The Many Faces of Tallinn

I was in Tallinn for the day, as many of you may already know, photographing the city for Day With A Local. I have been in Tallinn many times but this time was different. Firstly, I was alone and could explore at my leisure, secondly, I was able to see the city in a completely different way.

It started with Linnahall, an area I have always wanted to visit but never got around to, even though I have passed by it many times when leaving and returning to the port. Then as I walked through the neighbourhood of Kalamaja, pretty much by accident, I started to see a city of colour. Each building and door different from the last.

Once seeing these details there was no stopping my eyes from seeing more. As I begun walking the streets of the medieval Old Town I started to see faces hidden in the buildings themselves. Maybe it was just me, after looking for so long you can start to trick yourself, so I want to hear what you think.

Here are my best buildings with faces from Tallinn. If you enjoy them I would like to hear from you in the comments below, tell me what your favourite is or share with me a building you have photographed that has its own expression.

The Many Faces of Tallinn

The strange expression of St Nicholas Church.

The Many Faces of Tallinn

Timed this one perfectly when a passer-by appeared down the alleyway, or should I say open mouth.

The Many Faces of Tallinn

This one could be a little bit of a reach but those half circular windows in the roof definitely resemble eyes.

The Many Faces of Tallinn

Looking out of the old town. Many tourists and visitors to Tallinn’s old town come through this way. Doesn’t this entrance look surprised?

Tell me your favourite below.

Further reading:

More from Tallinn HERE, my favourite would be my visit to Linnahall.

I am a team member of Day With A Local and these photographs were taken in cooperation with them.

Another great city I recently visited was Copenhagen.

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Vanhankaupunki, Helsinki Old Town

Vanhankaupunki or Helsinki Old Town is 5km from where the center of town is now situated. The town was established in 1550 by the Swedish King Gustav Vasa, as Finland was under Swedish rule at the time. By 1570 it is thought that there were around 500 inhabitants. By 1640 the town was moved from this location to its current one, for better harbour conditions in order to boost the city commerce.

Now nothing is left of the Vanhankaupunki but in its place there is a beautiful wooded park. Though, there has been construction in the surrounding area the buildings are still very impressive, old brick buildings and wooden houses, some of which date back to the 19th century but nothing anywhere near as old as 1600 and nature is still a key element here.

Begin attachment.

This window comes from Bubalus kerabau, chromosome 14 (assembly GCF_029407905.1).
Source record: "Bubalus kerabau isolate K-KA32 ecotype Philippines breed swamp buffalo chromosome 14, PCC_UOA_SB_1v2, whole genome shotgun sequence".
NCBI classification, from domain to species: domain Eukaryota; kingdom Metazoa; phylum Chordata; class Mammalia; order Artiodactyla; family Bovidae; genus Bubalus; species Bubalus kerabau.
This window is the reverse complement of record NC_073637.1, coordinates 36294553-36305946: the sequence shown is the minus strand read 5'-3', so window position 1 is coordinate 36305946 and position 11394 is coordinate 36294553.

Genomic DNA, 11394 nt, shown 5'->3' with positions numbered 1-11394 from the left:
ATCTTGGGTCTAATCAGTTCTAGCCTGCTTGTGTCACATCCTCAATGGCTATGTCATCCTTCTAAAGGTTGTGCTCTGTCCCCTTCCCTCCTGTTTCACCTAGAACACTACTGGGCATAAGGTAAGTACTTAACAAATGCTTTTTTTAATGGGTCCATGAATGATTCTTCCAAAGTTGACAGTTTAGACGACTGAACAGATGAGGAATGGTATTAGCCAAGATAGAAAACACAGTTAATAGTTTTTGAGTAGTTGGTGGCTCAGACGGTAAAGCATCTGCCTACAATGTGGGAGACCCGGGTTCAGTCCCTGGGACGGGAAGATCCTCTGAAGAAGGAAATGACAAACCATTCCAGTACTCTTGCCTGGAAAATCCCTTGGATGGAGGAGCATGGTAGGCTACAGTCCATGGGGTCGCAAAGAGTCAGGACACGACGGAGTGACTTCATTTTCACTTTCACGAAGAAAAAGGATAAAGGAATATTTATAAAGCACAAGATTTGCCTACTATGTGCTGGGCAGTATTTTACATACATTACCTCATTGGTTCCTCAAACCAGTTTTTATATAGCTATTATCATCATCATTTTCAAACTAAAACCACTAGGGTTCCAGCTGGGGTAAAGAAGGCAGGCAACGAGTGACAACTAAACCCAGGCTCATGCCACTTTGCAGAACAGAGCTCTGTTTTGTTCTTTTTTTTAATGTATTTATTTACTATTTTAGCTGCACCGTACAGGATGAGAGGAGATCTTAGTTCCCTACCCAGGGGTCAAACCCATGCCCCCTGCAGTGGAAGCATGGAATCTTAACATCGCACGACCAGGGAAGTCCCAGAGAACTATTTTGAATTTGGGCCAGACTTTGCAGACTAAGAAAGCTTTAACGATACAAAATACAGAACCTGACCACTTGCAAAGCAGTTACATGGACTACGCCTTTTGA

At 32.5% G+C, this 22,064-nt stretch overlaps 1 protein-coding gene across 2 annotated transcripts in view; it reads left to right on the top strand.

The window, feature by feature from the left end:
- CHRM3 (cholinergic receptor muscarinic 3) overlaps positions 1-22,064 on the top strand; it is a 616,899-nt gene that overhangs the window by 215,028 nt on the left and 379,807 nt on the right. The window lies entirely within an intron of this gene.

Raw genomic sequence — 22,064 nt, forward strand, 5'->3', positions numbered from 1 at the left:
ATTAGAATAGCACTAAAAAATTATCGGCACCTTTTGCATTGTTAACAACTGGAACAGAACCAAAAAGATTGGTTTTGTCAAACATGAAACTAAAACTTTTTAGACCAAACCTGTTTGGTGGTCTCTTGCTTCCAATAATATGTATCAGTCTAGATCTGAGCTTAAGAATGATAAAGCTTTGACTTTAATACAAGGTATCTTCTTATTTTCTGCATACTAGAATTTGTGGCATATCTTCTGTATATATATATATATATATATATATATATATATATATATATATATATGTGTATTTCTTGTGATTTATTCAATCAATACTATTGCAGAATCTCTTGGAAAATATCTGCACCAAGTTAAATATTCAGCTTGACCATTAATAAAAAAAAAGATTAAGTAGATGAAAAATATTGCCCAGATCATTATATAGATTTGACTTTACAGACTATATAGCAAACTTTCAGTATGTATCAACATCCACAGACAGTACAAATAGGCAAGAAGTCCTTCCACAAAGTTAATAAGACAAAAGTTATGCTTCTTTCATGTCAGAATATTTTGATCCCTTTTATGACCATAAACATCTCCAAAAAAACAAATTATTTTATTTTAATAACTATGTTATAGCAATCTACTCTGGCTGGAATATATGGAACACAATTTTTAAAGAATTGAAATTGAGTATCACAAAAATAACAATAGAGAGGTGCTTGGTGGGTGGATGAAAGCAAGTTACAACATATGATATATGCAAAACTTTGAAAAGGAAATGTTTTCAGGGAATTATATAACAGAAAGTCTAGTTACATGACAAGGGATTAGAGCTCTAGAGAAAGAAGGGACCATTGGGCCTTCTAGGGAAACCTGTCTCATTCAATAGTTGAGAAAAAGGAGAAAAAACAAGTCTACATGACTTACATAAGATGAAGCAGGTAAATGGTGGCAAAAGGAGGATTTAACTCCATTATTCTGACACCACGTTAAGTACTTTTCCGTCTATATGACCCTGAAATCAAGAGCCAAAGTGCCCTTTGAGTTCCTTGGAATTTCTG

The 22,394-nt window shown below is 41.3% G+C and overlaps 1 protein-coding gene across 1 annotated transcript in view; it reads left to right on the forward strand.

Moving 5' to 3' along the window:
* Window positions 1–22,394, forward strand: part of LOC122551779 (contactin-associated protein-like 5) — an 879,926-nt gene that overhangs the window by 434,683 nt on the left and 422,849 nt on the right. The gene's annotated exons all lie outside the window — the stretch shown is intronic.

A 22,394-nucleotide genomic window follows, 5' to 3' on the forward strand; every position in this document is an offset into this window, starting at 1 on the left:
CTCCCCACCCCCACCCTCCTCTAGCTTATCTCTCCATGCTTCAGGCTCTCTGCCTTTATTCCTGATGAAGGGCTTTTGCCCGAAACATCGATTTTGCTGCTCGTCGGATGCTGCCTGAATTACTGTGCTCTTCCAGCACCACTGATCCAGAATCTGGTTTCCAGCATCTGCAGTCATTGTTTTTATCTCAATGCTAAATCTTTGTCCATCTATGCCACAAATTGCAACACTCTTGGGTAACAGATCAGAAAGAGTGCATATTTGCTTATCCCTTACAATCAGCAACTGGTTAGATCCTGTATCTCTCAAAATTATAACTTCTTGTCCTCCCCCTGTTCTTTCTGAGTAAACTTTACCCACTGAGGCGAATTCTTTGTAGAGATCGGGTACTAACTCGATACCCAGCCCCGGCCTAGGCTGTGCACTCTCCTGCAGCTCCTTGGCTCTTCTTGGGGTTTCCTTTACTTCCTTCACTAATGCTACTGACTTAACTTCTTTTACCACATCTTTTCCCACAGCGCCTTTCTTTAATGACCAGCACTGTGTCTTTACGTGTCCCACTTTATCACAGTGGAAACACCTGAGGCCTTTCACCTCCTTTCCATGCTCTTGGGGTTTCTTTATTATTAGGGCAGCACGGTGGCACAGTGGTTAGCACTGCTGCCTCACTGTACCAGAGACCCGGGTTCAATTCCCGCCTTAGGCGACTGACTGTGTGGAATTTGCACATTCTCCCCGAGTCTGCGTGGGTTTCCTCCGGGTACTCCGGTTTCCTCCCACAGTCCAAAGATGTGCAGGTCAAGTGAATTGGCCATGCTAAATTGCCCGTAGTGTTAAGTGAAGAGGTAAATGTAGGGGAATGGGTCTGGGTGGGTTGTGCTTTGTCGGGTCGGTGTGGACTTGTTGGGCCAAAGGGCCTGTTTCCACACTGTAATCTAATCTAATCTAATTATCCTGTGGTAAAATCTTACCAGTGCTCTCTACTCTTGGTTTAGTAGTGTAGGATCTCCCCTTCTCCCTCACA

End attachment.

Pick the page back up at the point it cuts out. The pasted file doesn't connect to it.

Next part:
Vanhakaupunki, Helsinki Old Town

Monuments of the Old Town

There are two entrances to the site of Helsinki Old Town. One on Vanhankaupungintie where, in the over grown bushes, you can find an sign of how the town had looked and what was there now to mark important sites. The other entrance is between two newly built houses and seems more like the access to the rear of one of the houses.

Vanhakaupunki, Helsinki Old Town

Stairs to Gustavus II Adolphus Memorial

Either way takes you to an excellent rocky lockout and a short walk through the natural surroundings where there are a number of monuments with historical significance.

Vanhankaupunki

There are three monuments in the Vanhankaupunki dedicated to the Old Town and its history, the 400th anniversary of the founded of Helsinki erected in 1950, the first church and graveyard, and the memorial to Gustavus II Adolphus.

The most interesting part was the site of the old church, now marked with a replica of a gravestone of a merchant named Hans van Sanden had been found here in 1866. The stone was carved just like the original and placed in the same spot in 1890.

From here it is a short walk up hill to the top of a rocky outcrop where you can view the surrounding area. To your west the city, to your east nature. You can see the water that was once a harbour and its not hard to imagine the ships sailing in many years ago when there was little else here.

© Our Shadows Will Remain

From the site of the Vanhankaupunki It’s a short walk to the red brick Power Station and turbine from 1890. The water levels were high and it rushed over the fall crashing at the bottom and sending a spray through the air. The roaring water was loud but 50m further the sound had gone and was replaced by tranquility as the Vanta River entered Vanhankaupunki bay.

Vanhankaupunki, Helsinki Old Town

From the Power Station buildings there is a beautiful walk around Vanhankaupunki bay, where great views of the buildings can be found. From here you can also find your way to Lammassaari Nature Reserve or take the bridge across to Verkatehtaan park and back to Arabia.

Don’t forget to sit and enjoy the view with the Catherine of Saxe-Lauenburg statue.

Vanhakaupunki, Helsinki Old Town

Vanhakaupunki bay and Power Station Buildings